Unwilling Adventurer

Katie and Claire.

-First Doctor era obsessed, Ian and Barbara worshippers, William Russell devotees,The Adventures of Sir Lancelot fans.

Expect a lot of One era gushing. Feel free to say hi!

"As we learn about each other, so we learn about ourselves."- First Doctor.
Posts tagged "william russell"

askperibrown:

Favourite companion actor photos 3/?

William Russell

William Russell as Ramsey in Above us the Waves

"It was a deliberate decision. I’m a restless soul, I suppose. I never like to stay too long in one thing and just wanted to get out. […] Poor Bill was horrified, he couldn’t understand what I was doing and why I wanted to go. I said ‘Well Bill, it’s part of my nature’ I’m a butterfly if you like; I like to do a bit of film and a bit of theatre…I don’t like it when I suddenly sort of find myself in a nine to five job that’s going on and on, and that’s what happened with Doctor Who."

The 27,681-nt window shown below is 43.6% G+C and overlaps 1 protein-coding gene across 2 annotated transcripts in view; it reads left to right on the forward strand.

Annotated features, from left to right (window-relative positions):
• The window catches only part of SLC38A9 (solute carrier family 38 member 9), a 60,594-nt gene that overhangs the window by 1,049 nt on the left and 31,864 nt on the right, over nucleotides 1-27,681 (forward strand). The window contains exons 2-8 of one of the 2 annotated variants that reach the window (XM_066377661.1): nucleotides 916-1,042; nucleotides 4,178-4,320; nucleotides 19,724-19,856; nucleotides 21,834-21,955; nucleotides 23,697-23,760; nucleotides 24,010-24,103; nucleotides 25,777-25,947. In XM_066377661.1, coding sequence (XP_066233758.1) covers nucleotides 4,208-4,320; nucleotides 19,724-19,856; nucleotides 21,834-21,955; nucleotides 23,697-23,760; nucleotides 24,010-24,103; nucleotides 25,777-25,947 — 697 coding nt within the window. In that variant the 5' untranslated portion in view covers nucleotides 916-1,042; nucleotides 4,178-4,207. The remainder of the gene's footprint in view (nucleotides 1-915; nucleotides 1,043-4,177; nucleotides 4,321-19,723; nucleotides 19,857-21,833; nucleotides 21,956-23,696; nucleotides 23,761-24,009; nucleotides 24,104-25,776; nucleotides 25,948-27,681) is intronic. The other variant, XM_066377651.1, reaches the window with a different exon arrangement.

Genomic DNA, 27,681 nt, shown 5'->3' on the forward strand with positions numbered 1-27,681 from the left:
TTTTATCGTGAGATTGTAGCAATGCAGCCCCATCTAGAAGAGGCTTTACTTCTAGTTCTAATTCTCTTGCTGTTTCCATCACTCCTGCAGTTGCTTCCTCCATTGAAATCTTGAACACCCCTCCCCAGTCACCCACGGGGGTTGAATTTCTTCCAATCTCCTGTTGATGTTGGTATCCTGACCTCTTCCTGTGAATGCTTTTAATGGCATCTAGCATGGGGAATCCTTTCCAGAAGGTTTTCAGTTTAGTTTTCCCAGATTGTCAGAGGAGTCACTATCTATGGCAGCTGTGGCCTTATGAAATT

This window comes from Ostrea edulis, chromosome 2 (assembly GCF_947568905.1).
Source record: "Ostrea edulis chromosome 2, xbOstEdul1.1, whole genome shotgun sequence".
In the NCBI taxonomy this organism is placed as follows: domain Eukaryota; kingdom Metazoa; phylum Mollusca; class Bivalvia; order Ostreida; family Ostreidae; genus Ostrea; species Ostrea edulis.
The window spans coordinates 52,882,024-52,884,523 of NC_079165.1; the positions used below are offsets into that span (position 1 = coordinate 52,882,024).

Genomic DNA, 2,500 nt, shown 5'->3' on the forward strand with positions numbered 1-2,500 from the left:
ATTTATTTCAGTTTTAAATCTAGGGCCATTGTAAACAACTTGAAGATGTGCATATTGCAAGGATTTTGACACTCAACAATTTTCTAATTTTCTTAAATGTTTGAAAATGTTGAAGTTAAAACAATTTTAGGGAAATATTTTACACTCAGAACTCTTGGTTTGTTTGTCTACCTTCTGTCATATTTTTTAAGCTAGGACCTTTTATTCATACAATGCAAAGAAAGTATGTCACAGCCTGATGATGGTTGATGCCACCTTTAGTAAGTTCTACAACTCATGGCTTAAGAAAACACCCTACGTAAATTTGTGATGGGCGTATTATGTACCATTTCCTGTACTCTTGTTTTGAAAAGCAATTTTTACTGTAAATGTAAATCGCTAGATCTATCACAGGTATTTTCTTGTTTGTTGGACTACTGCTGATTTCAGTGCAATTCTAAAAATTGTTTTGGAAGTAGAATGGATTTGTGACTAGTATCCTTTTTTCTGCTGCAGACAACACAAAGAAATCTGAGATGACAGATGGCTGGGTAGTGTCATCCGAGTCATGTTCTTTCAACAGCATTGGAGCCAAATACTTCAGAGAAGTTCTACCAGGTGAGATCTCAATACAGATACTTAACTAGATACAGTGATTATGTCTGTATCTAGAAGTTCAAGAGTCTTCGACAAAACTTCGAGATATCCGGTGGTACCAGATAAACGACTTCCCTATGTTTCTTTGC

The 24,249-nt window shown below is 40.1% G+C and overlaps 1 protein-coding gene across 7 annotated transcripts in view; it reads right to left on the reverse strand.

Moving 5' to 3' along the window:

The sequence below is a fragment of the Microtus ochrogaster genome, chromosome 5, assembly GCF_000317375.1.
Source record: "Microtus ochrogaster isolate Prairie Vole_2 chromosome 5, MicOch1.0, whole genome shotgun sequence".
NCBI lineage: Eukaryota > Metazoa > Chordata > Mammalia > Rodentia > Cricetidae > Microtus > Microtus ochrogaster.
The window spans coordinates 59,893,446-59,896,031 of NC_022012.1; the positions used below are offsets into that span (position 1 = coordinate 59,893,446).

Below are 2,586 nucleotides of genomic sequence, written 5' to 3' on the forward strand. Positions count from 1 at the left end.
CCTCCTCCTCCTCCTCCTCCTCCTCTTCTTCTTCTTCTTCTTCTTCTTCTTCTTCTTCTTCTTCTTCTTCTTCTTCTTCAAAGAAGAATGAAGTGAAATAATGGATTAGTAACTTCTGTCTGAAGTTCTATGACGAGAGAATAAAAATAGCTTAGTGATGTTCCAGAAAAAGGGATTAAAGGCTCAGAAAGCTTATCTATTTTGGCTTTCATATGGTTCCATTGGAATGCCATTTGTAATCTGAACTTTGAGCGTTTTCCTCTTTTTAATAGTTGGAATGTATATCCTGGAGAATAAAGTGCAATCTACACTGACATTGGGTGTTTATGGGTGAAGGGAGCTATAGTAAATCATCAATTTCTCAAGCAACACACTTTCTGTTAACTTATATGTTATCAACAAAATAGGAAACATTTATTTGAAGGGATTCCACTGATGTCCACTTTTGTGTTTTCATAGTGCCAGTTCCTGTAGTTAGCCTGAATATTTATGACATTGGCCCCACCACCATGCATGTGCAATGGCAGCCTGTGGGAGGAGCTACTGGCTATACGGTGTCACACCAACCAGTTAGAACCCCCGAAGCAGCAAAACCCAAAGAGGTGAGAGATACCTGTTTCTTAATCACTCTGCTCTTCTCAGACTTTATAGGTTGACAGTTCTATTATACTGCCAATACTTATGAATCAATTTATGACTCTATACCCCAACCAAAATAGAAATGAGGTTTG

Jacqueline Hill’s character Barbara left the series at the same time. “That was entirely a coincidence. I said that I would leave and I think Jackie wanted to spend more time at home and she wanted to have children. She started thinking about it and decided it would be a rather good idea if we went at the same time. […] When I knew that Jackie was going I said, ‘Why don’t we do a play together?’ We did a tour of ‘Separate Tables’. We started in Leeds and it was great fun. Inevitably the posters declared ‘featuring the stars of television’s Doctor Who’

- William Russell on leaving Doctor Who (DWM, 1995), and the poster for Separate Tables:

"We started off in black and white and then went to colour. I think it was what sank us actually, because it was networked in the States on NBC and then went everywhere. I went over to New York to publicise it and when I saw the colour I was so excited- it was wonderful, and all these knights in armour and everything. I had a lovely white horse and all the flowing cloaks, you know? It all looked wonderful in colour, but I happened to go out of New York at the weekend to stay with some friends in Massachusetts. We watched the show and it was all muddy brown and sepia coloured. There was some kind of technical problem and they couldn’t get the range in those days. It had been enormously expensive to change from black and white to colour. We had techni-color coming over from America and advising us, lots of costumes and colours and everything tried out. So it all became, for those days, astronomically expensive. They didn’t do a second series."